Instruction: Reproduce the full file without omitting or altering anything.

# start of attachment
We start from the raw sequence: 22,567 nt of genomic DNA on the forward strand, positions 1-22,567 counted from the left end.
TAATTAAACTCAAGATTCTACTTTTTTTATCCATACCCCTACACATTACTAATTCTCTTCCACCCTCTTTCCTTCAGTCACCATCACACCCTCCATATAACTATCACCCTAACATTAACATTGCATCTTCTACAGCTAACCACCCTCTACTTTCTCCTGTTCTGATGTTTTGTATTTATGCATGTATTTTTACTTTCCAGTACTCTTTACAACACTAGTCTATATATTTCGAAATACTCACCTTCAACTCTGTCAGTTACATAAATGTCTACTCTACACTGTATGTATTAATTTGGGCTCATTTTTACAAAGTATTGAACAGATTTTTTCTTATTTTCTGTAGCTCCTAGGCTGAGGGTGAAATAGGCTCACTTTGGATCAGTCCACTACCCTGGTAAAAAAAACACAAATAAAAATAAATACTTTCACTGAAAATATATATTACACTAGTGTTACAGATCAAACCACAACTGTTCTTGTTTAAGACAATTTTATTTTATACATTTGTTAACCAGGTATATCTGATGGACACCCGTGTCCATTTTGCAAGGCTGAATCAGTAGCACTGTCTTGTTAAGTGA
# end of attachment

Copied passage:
We start from the raw sequence: 22,567 nt of genomic DNA on the forward strand, positions 1-22,567 counted from the left end.
TAATTAAACTCAAGATTCTACTTTTTTTATCCATACCCCTACACATTACTAATTCTCTTCCACCCTCTTTCCTTCAGTCACCATCACACCCTCCATATAACTATCACCCTAACATTAACATTGCATCTTCTACAGCTAACCACCCTCTACTTTCTCCTGTTCTGATGTTTTGTATTTATGCATGTATTTTTACTTTCCAGTACTCTTTACAACACTAGTCTATATATTTCGAAATACTCACCTTCAACTCTGTCAGTTACATAAATGTCTACTCTACACTGTATGTATTAATTTGGGCTCATTTTTACAAAGTATTGAACAGATTTTTTCTTATTTTCTGTAGCTCCTAGGCTGAGGGTGAAATAGGCTCACTTTGGATCAGTCCACTACCCTGGTAAAAAAAACACAAATAAAAATAAATACTTTCACTGAAAATATATATTACACTAGTGTTACAGATCAAACCACAACTGTTCTTGTTTAAGACAATTTTATTTTATACATTTGTTAACCAGGTATATCTGATGGACACCCGTGTCCATTTTGCAAGGCTGAATCAGTAGCACTGTCTTGTTAAGTGA